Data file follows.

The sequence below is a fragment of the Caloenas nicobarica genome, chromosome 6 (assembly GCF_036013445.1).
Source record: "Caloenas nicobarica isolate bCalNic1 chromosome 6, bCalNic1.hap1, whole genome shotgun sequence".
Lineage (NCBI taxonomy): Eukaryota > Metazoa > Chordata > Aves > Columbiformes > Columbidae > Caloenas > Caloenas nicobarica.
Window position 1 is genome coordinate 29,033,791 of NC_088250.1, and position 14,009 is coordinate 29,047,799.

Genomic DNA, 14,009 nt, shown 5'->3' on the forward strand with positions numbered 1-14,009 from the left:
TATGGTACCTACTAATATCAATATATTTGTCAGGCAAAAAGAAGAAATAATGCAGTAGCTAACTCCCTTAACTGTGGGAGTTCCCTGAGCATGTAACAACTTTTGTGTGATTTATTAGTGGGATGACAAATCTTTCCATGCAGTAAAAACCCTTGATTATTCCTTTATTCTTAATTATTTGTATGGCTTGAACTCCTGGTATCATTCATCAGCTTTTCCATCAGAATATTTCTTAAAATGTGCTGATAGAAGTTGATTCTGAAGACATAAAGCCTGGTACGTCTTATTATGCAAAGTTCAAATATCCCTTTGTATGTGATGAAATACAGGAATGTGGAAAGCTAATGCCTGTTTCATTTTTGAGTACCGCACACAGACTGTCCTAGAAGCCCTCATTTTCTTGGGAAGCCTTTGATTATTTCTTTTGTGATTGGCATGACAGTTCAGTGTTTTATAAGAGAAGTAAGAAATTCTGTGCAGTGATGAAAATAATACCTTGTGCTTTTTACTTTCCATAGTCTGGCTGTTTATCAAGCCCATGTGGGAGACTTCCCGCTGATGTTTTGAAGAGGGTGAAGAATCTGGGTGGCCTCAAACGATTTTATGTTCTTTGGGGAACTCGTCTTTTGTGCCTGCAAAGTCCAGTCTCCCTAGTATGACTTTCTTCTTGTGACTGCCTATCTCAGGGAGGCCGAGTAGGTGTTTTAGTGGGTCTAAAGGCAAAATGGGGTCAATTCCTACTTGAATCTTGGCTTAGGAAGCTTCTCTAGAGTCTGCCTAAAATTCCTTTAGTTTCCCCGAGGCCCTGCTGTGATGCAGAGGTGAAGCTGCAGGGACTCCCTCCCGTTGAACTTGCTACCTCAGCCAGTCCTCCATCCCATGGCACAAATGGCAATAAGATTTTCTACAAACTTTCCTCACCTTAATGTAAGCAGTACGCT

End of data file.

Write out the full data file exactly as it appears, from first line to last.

The sequence below is a fragment of the Caloenas nicobarica genome, chromosome 6 (assembly GCF_036013445.1).
Source record: "Caloenas nicobarica isolate bCalNic1 chromosome 6, bCalNic1.hap1, whole genome shotgun sequence".
Lineage (NCBI taxonomy): Eukaryota > Metazoa > Chordata > Aves > Columbiformes > Columbidae > Caloenas > Caloenas nicobarica.
Window position 1 is genome coordinate 29,033,791 of NC_088250.1, and position 14,009 is coordinate 29,047,799.

Genomic DNA, 14,009 nt, shown 5'->3' on the forward strand with positions numbered 1-14,009 from the left:
TATGGTACCTACTAATATCAATATATTTGTCAGGCAAAAAGAAGAAATAATGCAGTAGCTAACTCCCTTAACTGTGGGAGTTCCCTGAGCATGTAACAACTTTTGTGTGATTTATTAGTGGGATGACAAATCTTTCCATGCAGTAAAAACCCTTGATTATTCCTTTATTCTTAATTATTTGTATGGCTTGAACTCCTGGTATCATTCATCAGCTTTTCCATCAGAATATTTCTTAAAATGTGCTGATAGAAGTTGATTCTGAAGACATAAAGCCTGGTACGTCTTATTATGCAAAGTTCAAATATCCCTTTGTATGTGATGAAATACAGGAATGTGGAAAGCTAATGCCTGTTTCATTTTTGAGTACCGCACACAGACTGTCCTAGAAGCCCTCATTTTCTTGGGAAGCCTTTGATTATTTCTTTTGTGATTGGCATGACAGTTCAGTGTTTTATAAGAGAAGTAAGAAATTCTGTGCAGTGATGAAAATAATACCTTGTGCTTTTTACTTTCCATAGTCTGGCTGTTTATCAAGCCCATGTGGGAGACTTCCCGCTGATGTTTTGAAGAGGGTGAAGAATCTGGGTGGCCTCAAACGATTTTATGTTCTTTGGGGAACTCGTCTTTTGTGCCTGCAAAGTCCAGTCTCCCTAGTATGACTTTCTTCTTGTGACTGCCTATCTCAGGGAGGCCGAGTAGGTGTTTTAGTGGGTCTAAAGGCAAAATGGGGTCAATTCCTACTTGAATCTTGGCTTAGGAAGCTTCTCTAGAGTCTGCCTAAAATTCCTTTAGTTTCCCCGAGGCCCTGCTGTGATGCAGAGGTGAAGCTGCAGGGACTCCCTCCCGTTGAACTTGCTACCTCAGCCAGTCCTCCATCCCATGGCACAAATGGCAATAAGATTTTCTACAAACTTTCCTCACCTTAATGTAAGCAGTACGCT